A Question For the Fed: There is a near-consensus at the FOMC that rates must eventually move up. But here’s my question: why, exactly? Specifically, which component of aggregate demand do we believe will continue to strengthen in a way that will require monetary tightening to avoid an overheating economy?
Here’s a look at two obvious candidates...
Nonresidential investment has basically recovered from the recession-induced slump. Residential investment is still a bit low by historical standards, but not as much as you might think if your baseline is the boom of the mid-naughties. And given the slowing growth of the working-age population — down from more than 1 percent a year to less than 0.5 — should’t we expect some reduction in home construction?
So I don’t see an obvious reason to believe that current rates are too low. Yes, they’re near zero — but that in itself doesn’t mean too low.
Like others, notably Larry Summers, I think the Fed is trying to return to a normality that is no longer normal.
Forecasting that the Unemployment Rate will stay Constant is a Bad Idea: Jim Bullard, President of the St Louis Fed, has released a new, St Louis Fed model, for thinking about the way the Fed forecasts. According to the St Louis model, we should think about 'regimes'. There are three components to regimes. 1) Is the economy in a recession: YES or NO? 2) Is the short-term real interest rate HIGH or LOW? 3) Is productivity growth HIGH or LOW?
Putting these pieces together, there are eight possible states. Recession can be YES or NO, productivity can be HIGH or LOW and the natural real interest rate (Jim calls this R Dagger) can be HIGH or LOW.
In Bullard's view the current regime is Recession: NO, Productivity growth: LOW, R Dagger: LOW
Using regime dependent forecasting, Jim thinks the best forecast of the US economy, moving forwards, is that productivity growth will stay low and the unemployment rate will stay where it is. That implies, according to Bullard, that the Fed should hold the interest rate at 63 basis points through 2018.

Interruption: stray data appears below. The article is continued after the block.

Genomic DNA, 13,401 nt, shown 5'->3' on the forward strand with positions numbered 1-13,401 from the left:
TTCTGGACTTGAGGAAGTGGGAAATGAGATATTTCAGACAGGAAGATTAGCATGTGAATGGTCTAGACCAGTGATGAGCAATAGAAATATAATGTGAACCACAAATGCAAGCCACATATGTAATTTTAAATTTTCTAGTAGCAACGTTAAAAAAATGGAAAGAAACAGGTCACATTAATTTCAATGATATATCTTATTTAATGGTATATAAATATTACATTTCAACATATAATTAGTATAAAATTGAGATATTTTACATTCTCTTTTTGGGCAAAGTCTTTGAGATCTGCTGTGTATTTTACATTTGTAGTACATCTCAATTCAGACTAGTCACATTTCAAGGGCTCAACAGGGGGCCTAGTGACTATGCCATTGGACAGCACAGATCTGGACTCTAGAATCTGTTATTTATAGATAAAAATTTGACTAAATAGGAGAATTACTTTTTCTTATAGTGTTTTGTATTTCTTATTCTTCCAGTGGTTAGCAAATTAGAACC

I have one big problem with this forecasting framework..., there is no period in the post-war period when the unemployment rate was even approximately constant. It was either increasing or it was decreasing. If we stick with the regime dependent paradigm, I would replace, [Recession = Yes or NO], with, [Unemployment = INCREASING or DECREASING].
That may seem like a semantic change. But it makes a big difference to a regime dependent forecasting model because the unemployment rate cannot keep falling forever. That suggests that, the longer we are in the [Unemployment = DECREASING] state, the higher is the probability of a regime switch into [Unemployment = INCREASING]. That suggests to me, that the risk of another recession while productivity and the natural real interest rate are low is higher than Jim Bullard thinks. ...
From an interview of Lars Svensson:
...Eugenio Cerutti: How much can countries rely on monetary policy to lead the recovery from the global financial crisis?
Lars Svensson: I think monetary policy can do more in the United States, Japan, and the euro zone. One can get policy rates further into the negative range, and one can avoid premature liftoffs. Particularly in the euro zone, monetary policy can and should do more. ... Fiscal policy could do more. There are some countries where fiscal policy is unsustainable, but in other countries, fiscal policy can definitely be more expansionary. In terms of monetary policy, there are still things that haven’t been tried, such as monetary financing of government expenditures. Monetary financing of government expenditures should definitely work in increasing nominal aggregate demand, and thereby increasing both real activity and inflation.